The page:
Critic’s Corner Column: Life springing forth from the Requiem

ALLEGRA THATCHER
ASSISTANT EDITOR

“Remember your death,” is a slogan you may have heard. In today’s world, it’s something that is often shoved to the side as something avoidable when we ignore it. But the Catholic Church, always desiring our greater good, brings death to our attention not as something to be dreaded, but as a natural part of life.

The tradition of the Requiem Mass for the dead is a beautiful tradition which the modern Church has lost. Yet, it contains a power beyond what one might imagine.

I recently had two experiences with the Requiem: I attended a Requiem Mass composed by Durufle, sung by the Franciscan University Schola, and also watched the film “The Defiant Requiem,” a moving documentary on the power of music amid the strife of a concentration camp.

In the film, Rafael Schachter is Jewish Czech opera-choral conductor and pianist who is taken to the concentration camp of Theresienstadt. To combat the darkness that threatens the prisoners with despair, Schachter uses the piano he finds in the basement to bring music to his fellow inmates and eventually brings about an incredible artistic movement within the camp, where plays, operas and many such feats take place.

He eventually finds 150 prisoners to learn Verdi’s Requiem, who perform it 16 times before nearly all of them are shipped to Auschwitz to die. The choir’s last performance was a forced show in June 1944 for the Red Cross visit, for which the Nazis created all kinds of deceptions to make it appear as if the camp was a refuge rather than a place of suffering for the Jews.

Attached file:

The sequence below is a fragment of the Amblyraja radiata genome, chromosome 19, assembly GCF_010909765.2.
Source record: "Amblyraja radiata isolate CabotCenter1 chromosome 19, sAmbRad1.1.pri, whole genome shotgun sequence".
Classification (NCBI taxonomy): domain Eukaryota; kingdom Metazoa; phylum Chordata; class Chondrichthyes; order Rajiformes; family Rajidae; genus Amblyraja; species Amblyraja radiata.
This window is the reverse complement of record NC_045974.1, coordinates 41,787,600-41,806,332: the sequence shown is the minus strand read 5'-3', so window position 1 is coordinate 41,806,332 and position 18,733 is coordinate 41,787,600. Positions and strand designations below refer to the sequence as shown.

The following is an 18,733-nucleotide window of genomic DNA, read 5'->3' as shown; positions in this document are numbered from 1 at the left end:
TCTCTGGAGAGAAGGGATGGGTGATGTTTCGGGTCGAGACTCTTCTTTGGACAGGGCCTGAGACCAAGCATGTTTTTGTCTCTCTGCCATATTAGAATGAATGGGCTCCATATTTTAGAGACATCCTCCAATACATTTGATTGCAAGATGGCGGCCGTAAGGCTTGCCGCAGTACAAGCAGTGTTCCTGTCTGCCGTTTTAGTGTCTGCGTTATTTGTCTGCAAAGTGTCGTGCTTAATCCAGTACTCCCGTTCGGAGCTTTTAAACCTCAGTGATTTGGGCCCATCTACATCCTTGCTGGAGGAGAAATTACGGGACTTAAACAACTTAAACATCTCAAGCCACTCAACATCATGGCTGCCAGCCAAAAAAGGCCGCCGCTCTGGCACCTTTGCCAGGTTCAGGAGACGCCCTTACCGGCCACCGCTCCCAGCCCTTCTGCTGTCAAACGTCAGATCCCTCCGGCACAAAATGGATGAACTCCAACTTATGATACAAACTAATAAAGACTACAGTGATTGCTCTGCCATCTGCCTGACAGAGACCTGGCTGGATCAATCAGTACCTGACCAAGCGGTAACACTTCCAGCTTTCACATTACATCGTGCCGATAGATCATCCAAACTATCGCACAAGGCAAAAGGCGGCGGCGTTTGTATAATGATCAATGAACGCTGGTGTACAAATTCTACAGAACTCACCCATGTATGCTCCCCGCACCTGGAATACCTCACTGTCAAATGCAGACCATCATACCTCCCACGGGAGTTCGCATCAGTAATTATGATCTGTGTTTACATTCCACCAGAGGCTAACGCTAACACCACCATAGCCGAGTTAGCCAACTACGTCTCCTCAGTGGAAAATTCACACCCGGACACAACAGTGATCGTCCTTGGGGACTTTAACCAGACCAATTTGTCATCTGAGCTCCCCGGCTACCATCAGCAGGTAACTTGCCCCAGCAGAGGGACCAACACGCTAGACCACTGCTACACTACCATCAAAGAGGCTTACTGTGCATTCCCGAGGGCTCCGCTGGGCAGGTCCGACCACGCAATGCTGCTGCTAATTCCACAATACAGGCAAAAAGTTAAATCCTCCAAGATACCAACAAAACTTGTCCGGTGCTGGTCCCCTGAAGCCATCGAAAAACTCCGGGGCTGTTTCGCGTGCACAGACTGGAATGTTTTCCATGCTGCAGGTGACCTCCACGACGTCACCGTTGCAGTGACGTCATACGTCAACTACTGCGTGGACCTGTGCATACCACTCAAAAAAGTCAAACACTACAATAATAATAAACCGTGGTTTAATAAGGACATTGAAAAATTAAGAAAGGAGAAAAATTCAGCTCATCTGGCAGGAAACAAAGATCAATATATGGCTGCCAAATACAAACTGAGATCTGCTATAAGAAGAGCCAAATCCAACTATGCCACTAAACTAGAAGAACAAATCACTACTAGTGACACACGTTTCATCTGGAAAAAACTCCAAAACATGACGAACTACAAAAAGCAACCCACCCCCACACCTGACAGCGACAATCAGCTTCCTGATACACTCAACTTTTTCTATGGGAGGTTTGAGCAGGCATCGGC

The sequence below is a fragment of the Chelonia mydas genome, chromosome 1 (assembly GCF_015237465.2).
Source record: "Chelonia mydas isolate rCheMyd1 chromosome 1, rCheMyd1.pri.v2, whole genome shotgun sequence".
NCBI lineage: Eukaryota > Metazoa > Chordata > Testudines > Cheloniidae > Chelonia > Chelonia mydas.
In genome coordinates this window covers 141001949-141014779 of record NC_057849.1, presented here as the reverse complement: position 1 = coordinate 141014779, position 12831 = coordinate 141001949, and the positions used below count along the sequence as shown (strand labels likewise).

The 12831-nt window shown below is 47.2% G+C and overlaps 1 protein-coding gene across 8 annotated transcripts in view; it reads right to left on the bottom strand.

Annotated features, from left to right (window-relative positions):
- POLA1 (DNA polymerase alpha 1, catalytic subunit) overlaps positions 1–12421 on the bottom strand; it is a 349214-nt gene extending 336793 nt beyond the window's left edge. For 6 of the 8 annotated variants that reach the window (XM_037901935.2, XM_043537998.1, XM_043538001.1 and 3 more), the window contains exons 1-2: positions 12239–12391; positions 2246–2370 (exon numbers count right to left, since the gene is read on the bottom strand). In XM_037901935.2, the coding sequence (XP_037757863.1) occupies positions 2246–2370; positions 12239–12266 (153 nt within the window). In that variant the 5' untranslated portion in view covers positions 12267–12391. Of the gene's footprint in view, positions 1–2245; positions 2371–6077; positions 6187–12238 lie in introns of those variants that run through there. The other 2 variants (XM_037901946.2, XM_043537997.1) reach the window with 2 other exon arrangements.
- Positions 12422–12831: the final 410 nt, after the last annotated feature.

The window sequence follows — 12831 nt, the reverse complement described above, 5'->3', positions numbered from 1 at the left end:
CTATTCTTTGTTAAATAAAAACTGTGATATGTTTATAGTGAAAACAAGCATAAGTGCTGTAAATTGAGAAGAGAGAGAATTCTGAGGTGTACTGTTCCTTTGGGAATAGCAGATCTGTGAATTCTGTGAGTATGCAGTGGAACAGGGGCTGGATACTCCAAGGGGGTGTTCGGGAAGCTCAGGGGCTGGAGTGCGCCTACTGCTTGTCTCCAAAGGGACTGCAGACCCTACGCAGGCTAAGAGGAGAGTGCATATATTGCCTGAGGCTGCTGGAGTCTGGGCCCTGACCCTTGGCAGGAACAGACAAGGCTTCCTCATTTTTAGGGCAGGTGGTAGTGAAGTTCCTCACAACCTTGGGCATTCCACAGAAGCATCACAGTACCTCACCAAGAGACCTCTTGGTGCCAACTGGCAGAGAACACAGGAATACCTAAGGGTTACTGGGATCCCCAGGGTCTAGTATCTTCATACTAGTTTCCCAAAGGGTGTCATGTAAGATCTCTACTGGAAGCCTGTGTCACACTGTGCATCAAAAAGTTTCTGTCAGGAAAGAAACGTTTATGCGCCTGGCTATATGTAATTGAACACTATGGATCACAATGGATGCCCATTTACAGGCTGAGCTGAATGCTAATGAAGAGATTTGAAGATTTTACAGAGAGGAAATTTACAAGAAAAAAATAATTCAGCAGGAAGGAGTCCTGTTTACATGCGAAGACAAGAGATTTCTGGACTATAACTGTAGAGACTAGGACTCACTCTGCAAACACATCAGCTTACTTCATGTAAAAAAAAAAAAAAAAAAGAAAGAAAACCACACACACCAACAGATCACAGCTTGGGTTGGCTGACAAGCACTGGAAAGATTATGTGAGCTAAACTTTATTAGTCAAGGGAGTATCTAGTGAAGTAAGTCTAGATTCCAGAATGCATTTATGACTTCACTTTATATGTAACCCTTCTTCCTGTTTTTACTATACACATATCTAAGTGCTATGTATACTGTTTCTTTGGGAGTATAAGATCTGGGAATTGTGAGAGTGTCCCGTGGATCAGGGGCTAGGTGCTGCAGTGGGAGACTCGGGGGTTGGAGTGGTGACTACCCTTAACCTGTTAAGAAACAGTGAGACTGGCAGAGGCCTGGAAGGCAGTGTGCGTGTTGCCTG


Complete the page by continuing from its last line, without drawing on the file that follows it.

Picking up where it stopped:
This film speaks of the incredible power which music had to rouse within the people a fighting spirit, singing words of justice to come with the Nazis’ future downfall. The Jews could do so freely since it was a famous work and the application was not necessarily implied. But the music brought hope and humanity back into a people who otherwise might have given up at the prospect of death.

Yet, the people were suffering. They saw fellow prisoners dying around them, and prisoners being shipped to die in other camps. To be joyful was not appropriate at such a time. And so, through the Requiem, the prisoners mourned their dead. They mourned their friends and family who were separated from them forever. But this acknowledgment of death brought about a greater awareness of the life within the Czechs and anyone else in the camp. Death would not have the final note of the Requiem.

Schachter gave the Jews of Theresienstadt a prospect of life amid the death all around them. The film itself does an excellent job conveying this message by means of the music, whether in the background or the forefront, and maintaining the tragedy of the history while presenting the idea of hope in ultimate victory despite current loss and death.

This Mass for the dead brought life to the broken world inside Theresienstadt. Just so, the Requiem Mass celebrated in Steubenville this past weekend spoke of death—but never without a reference to peace, eternal light, the resurrection of the dead or the promise of mercy.

The music in both Requiems is not music of defeat. It is not sad or dark, but rather points toward heaven and eternity. In Durufle’s Requiem, there is sorrow and heartbreakingly high and poignant notes, but they are always followed by the resolution of a full chord or the comfort of a major key.

The important message here is that we are never left without hope. Whether we face the darkness of a concentration camp or simply the darkness of sin in everyday life, we are meant to press on. Mourning is an important part of the process, however. We mourn our dead, or our sins, as the case may be. Then we get up, eager to overcome the darkness with the life and light of Christ. There is life in the Requiem.

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